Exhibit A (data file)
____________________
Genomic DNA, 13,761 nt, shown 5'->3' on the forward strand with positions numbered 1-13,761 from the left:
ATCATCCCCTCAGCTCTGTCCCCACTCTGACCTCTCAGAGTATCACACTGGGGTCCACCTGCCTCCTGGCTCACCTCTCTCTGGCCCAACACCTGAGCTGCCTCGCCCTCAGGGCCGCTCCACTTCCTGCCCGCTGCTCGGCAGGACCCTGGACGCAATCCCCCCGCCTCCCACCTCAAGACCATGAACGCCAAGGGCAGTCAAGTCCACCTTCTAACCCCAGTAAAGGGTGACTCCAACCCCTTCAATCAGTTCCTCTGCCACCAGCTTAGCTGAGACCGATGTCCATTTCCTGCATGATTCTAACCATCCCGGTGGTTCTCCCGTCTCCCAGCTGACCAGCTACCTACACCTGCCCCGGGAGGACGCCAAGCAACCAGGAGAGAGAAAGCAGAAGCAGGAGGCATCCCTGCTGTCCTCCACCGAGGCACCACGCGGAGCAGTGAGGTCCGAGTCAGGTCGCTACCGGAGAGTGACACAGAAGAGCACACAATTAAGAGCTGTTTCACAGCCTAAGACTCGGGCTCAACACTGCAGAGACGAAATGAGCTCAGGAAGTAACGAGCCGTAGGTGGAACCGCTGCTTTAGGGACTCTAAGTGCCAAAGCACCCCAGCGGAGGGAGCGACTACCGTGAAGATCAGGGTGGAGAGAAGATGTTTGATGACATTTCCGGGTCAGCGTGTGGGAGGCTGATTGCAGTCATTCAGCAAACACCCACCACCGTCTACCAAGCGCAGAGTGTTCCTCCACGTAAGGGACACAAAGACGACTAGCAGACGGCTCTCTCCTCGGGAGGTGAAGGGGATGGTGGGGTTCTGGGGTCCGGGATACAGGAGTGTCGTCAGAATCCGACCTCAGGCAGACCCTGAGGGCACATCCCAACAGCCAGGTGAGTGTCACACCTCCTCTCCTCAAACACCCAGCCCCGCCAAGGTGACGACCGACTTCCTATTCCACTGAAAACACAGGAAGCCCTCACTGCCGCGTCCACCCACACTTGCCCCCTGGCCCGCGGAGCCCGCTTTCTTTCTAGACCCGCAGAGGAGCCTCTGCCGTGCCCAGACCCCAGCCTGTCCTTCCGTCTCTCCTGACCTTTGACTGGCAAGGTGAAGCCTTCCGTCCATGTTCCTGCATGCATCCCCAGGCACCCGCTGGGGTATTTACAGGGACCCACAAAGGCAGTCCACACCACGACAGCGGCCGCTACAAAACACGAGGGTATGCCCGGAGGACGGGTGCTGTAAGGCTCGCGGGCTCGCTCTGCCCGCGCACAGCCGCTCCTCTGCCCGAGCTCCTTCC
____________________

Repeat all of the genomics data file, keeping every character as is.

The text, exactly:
Genomic DNA, 13,761 nt, shown 5'->3' on the forward strand with positions numbered 1-13,761 from the left:
ATCATCCCCTCAGCTCTGTCCCCACTCTGACCTCTCAGAGTATCACACTGGGGTCCACCTGCCTCCTGGCTCACCTCTCTCTGGCCCAACACCTGAGCTGCCTCGCCCTCAGGGCCGCTCCACTTCCTGCCCGCTGCTCGGCAGGACCCTGGACGCAATCCCCCCGCCTCCCACCTCAAGACCATGAACGCCAAGGGCAGTCAAGTCCACCTTCTAACCCCAGTAAAGGGTGACTCCAACCCCTTCAATCAGTTCCTCTGCCACCAGCTTAGCTGAGACCGATGTCCATTTCCTGCATGATTCTAACCATCCCGGTGGTTCTCCCGTCTCCCAGCTGACCAGCTACCTACACCTGCCCCGGGAGGACGCCAAGCAACCAGGAGAGAGAAAGCAGAAGCAGGAGGCATCCCTGCTGTCCTCCACCGAGGCACCACGCGGAGCAGTGAGGTCCGAGTCAGGTCGCTACCGGAGAGTGACACAGAAGAGCACACAATTAAGAGCTGTTTCACAGCCTAAGACTCGGGCTCAACACTGCAGAGACGAAATGAGCTCAGGAAGTAACGAGCCGTAGGTGGAACCGCTGCTTTAGGGACTCTAAGTGCCAAAGCACCCCAGCGGAGGGAGCGACTACCGTGAAGATCAGGGTGGAGAGAAGATGTTTGATGACATTTCCGGGTCAGCGTGTGGGAGGCTGATTGCAGTCATTCAGCAAACACCCACCACCGTCTACCAAGCGCAGAGTGTTCCTCCACGTAAGGGACACAAAGACGACTAGCAGACGGCTCTCTCCTCGGGAGGTGAAGGGGATGGTGGGGTTCTGGGGTCCGGGATACAGGAGTGTCGTCAGAATCCGACCTCAGGCAGACCCTGAGGGCACATCCCAACAGCCAGGTGAGTGTCACACCTCCTCTCCTCAAACACCCAGCCCCGCCAAGGTGACGACCGACTTCCTATTCCACTGAAAACACAGGAAGCCCTCACTGCCGCGTCCACCCACACTTGCCCCCTGGCCCGCGGAGCCCGCTTTCTTTCTAGACCCGCAGAGGAGCCTCTGCCGTGCCCAGACCCCAGCCTGTCCTTCCGTCTCTCCTGACCTTTGACTGGCAAGGTGAAGCCTTCCGTCCATGTTCCTGCATGCATCCCCAGGCACCCGCTGGGGTATTTACAGGGACCCACAAAGGCAGTCCACACCACGACAGCGGCCGCTACAAAACACGAGGGTATGCCCGGAGGACGGGTGCTGTAAGGCTCGCGGGCTCGCTCTGCCCGCGCACAGCCGCTCCTCTGCCCGAGCTCCTTCC